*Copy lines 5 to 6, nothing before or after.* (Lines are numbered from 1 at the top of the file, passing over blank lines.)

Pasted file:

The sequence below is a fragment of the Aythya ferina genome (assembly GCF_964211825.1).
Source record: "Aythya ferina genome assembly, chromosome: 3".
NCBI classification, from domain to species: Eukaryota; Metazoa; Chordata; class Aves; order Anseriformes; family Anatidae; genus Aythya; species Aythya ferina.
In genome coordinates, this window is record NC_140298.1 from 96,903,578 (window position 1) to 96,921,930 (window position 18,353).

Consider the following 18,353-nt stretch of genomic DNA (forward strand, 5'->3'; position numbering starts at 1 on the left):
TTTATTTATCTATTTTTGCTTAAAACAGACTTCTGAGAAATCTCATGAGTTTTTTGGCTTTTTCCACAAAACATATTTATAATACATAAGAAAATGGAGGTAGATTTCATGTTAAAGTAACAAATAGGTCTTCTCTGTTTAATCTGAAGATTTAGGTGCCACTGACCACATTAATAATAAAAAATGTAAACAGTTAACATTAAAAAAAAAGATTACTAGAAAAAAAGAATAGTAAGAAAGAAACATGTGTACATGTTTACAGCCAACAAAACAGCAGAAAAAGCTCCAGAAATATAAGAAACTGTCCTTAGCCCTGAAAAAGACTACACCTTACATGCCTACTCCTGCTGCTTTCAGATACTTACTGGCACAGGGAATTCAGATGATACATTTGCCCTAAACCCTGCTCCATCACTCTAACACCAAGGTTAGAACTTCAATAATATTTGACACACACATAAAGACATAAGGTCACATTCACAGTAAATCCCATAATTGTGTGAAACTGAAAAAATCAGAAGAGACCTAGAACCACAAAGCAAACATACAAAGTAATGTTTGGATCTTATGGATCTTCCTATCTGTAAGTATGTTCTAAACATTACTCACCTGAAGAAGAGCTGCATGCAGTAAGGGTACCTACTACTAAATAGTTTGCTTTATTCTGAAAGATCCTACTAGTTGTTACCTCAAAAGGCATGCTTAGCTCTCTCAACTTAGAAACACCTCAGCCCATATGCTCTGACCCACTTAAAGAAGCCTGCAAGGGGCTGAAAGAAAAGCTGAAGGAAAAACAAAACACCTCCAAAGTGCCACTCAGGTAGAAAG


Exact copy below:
Consider the following 18,353-nt stretch of genomic DNA (forward strand, 5'->3'; position numbering starts at 1 on the left):
TTTATTTATCTATTTTTGCTTAAAACAGACTTCTGAGAAATCTCATGAGTTTTTTGGCTTTTTCCACAAAACATATTTATAATACATAAGAAAATGGAGGTAGATTTCATGTTAAAGTAACAAATAGGTCTTCTCTGTTTAATCTGAAGATTTAGGTGCCACTGACCACATTAATAATAAAAAATGTAAACAGTTAACATTAAAAAAAAAGATTACTAGAAAAAAAGAATAGTAAGAAAGAAACATGTGTACATGTTTACAGCCAACAAAACAGCAGAAAAAGCTCCAGAAATATAAGAAACTGTCCTTAGCCCTGAAAAAGACTACACCTTACATGCCTACTCCTGCTGCTTTCAGATACTTACTGGCACAGGGAATTCAGATGATACATTTGCCCTAAACCCTGCTCCATCACTCTAACACCAAGGTTAGAACTTCAATAATATTTGACACACACATAAAGACATAAGGTCACATTCACAGTAAATCCCATAATTGTGTGAAACTGAAAAAATCAGAAGAGACCTAGAACCACAAAGCAAACATACAAAGTAATGTTTGGATCTTATGGATCTTCCTATCTGTAAGTATGTTCTAAACATTACTCACCTGAAGAAGAGCTGCATGCAGTAAGGGTACCTACTACTAAATAGTTTGCTTTATTCTGAAAGATCCTACTAGTTGTTACCTCAAAAGGCATGCTTAGCTCTCTCAACTTAGAAACACCTCAGCCCATATGCTCTGACCCACTTAAAGAAGCCTGCAAGGGGCTGAAAGAAAAGCTGAAGGAAAAACAAAACACCTCCAAAGTGCCACTCAGGTAGAAAG